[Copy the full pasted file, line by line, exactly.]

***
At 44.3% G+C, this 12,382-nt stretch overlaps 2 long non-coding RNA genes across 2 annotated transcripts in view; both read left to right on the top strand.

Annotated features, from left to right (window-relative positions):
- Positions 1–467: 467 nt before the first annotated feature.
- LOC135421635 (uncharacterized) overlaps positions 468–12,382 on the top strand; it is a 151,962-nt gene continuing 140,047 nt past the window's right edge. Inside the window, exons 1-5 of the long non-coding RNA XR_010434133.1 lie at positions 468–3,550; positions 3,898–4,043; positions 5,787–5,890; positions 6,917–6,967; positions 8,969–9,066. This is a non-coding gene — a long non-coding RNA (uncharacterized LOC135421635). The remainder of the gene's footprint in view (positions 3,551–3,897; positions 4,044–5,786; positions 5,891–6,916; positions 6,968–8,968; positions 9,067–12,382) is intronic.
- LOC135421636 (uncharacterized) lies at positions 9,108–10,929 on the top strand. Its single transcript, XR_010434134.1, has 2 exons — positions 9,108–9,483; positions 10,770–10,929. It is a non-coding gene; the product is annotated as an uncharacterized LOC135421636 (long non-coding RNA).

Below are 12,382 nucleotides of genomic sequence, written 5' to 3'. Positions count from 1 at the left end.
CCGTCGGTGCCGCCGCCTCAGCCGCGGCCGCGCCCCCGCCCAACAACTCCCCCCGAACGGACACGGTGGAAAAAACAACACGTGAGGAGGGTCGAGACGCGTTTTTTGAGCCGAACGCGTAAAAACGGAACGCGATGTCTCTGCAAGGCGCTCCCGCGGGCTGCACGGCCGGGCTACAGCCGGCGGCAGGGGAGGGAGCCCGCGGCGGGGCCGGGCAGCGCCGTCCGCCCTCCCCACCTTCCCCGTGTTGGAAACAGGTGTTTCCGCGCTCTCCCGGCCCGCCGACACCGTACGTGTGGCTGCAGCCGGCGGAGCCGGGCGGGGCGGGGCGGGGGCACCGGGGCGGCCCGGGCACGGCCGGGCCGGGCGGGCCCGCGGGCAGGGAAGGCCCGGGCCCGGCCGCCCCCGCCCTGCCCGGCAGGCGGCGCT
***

At 44.3% G+C, this 12,382-nt stretch overlaps 2 long non-coding RNA genes across 2 annotated transcripts in view; both read left to right on the top strand.

Annotated features, from left to right (window-relative positions):
- Positions 1–467: 467 nt before the first annotated feature.
- LOC135421635 (uncharacterized) overlaps positions 468–12,382 on the top strand; it is a 151,962-nt gene continuing 140,047 nt past the window's right edge. Inside the window, exons 1-5 of the long non-coding RNA XR_010434133.1 lie at positions 468–3,550; positions 3,898–4,043; positions 5,787–5,890; positions 6,917–6,967; positions 8,969–9,066. This is a non-coding gene — a long non-coding RNA (uncharacterized LOC135421635). The remainder of the gene's footprint in view (positions 3,551–3,897; positions 4,044–5,786; positions 5,891–6,916; positions 6,968–8,968; positions 9,067–12,382) is intronic.
- LOC135421636 (uncharacterized) lies at positions 9,108–10,929 on the top strand. Its single transcript, XR_010434134.1, has 2 exons — positions 9,108–9,483; positions 10,770–10,929. It is a non-coding gene; the product is annotated as an uncharacterized LOC135421636 (long non-coding RNA).

Below are 12,382 nucleotides of genomic sequence, written 5' to 3'. Positions count from 1 at the left end.
CCGTCGGTGCCGCCGCCTCAGCCGCGGCCGCGCCCCCGCCCAACAACTCCCCCCGAACGGACACGGTGGAAAAAACAACACGTGAGGAGGGTCGAGACGCGTTTTTTGAGCCGAACGCGTAAAAACGGAACGCGATGTCTCTGCAAGGCGCTCCCGCGGGCTGCACGGCCGGGCTACAGCCGGCGGCAGGGGAGGGAGCCCGCGGCGGGGCCGGGCAGCGCCGTCCGCCCTCCCCACCTTCCCCGTGTTGGAAACAGGTGTTTCCGCGCTCTCCCGGCCCGCCGACACCGTACGTGTGGCTGCAGCCGGCGGAGCCGGGCGGGGCGGGGCGGGGGCACCGGGGCGGCCCGGGCACGGCCGGGCCGGGCGGGCCCGCGGGCAGGGAAGGCCCGGGCCCGGCCGCCCCCGCCCTGCCCGGCAGGCGGCGCT